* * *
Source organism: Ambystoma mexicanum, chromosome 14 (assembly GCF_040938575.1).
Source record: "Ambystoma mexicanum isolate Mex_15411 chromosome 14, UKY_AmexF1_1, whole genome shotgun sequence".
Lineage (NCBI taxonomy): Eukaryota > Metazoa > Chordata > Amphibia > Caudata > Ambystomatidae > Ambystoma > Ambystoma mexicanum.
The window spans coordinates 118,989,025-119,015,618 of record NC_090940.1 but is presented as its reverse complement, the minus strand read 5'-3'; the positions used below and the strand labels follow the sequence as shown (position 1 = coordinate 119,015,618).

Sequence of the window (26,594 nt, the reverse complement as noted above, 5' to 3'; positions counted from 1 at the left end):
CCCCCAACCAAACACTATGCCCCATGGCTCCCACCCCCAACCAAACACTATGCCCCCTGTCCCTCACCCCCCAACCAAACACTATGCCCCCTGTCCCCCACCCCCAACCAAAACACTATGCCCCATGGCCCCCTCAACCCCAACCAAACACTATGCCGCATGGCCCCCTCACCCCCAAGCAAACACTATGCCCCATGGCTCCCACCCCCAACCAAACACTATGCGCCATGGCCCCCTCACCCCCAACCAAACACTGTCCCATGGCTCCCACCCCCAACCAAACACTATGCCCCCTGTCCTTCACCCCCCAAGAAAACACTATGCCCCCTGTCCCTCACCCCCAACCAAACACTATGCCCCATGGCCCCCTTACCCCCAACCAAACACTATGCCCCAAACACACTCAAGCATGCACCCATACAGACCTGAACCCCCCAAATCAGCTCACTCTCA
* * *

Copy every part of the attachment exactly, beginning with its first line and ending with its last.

Source organism: Ambystoma mexicanum, chromosome 14 (assembly GCF_040938575.1).
Source record: "Ambystoma mexicanum isolate Mex_15411 chromosome 14, UKY_AmexF1_1, whole genome shotgun sequence".
Lineage (NCBI taxonomy): Eukaryota > Metazoa > Chordata > Amphibia > Caudata > Ambystomatidae > Ambystoma > Ambystoma mexicanum.
The window spans coordinates 118,989,025-119,015,618 of record NC_090940.1 but is presented as its reverse complement, the minus strand read 5'-3'; the positions used below and the strand labels follow the sequence as shown (position 1 = coordinate 119,015,618).

Sequence of the window (26,594 nt, the reverse complement as noted above, 5' to 3'; positions counted from 1 at the left end):
CCCCCAACCAAACACTATGCCCCATGGCTCCCACCCCCAACCAAACACTATGCCCCCTGTCCCTCACCCCCCAACCAAACACTATGCCCCCTGTCCCCCACCCCCAACCAAAACACTATGCCCCATGGCCCCCTCAACCCCAACCAAACACTATGCCGCATGGCCCCCTCACCCCCAAGCAAACACTATGCCCCATGGCTCCCACCCCCAACCAAACACTATGCGCCATGGCCCCCTCACCCCCAACCAAACACTGTCCCATGGCTCCCACCCCCAACCAAACACTATGCCCCCTGTCCTTCACCCCCCAAGAAAACACTATGCCCCCTGTCCCTCACCCCCAACCAAACACTATGCCCCATGGCCCCCTTACCCCCAACCAAACACTATGCCCCAAACACACTCAAGCATGCACCCATACAGACCTGAACCCCCCAAATCAGCTCACTCTCA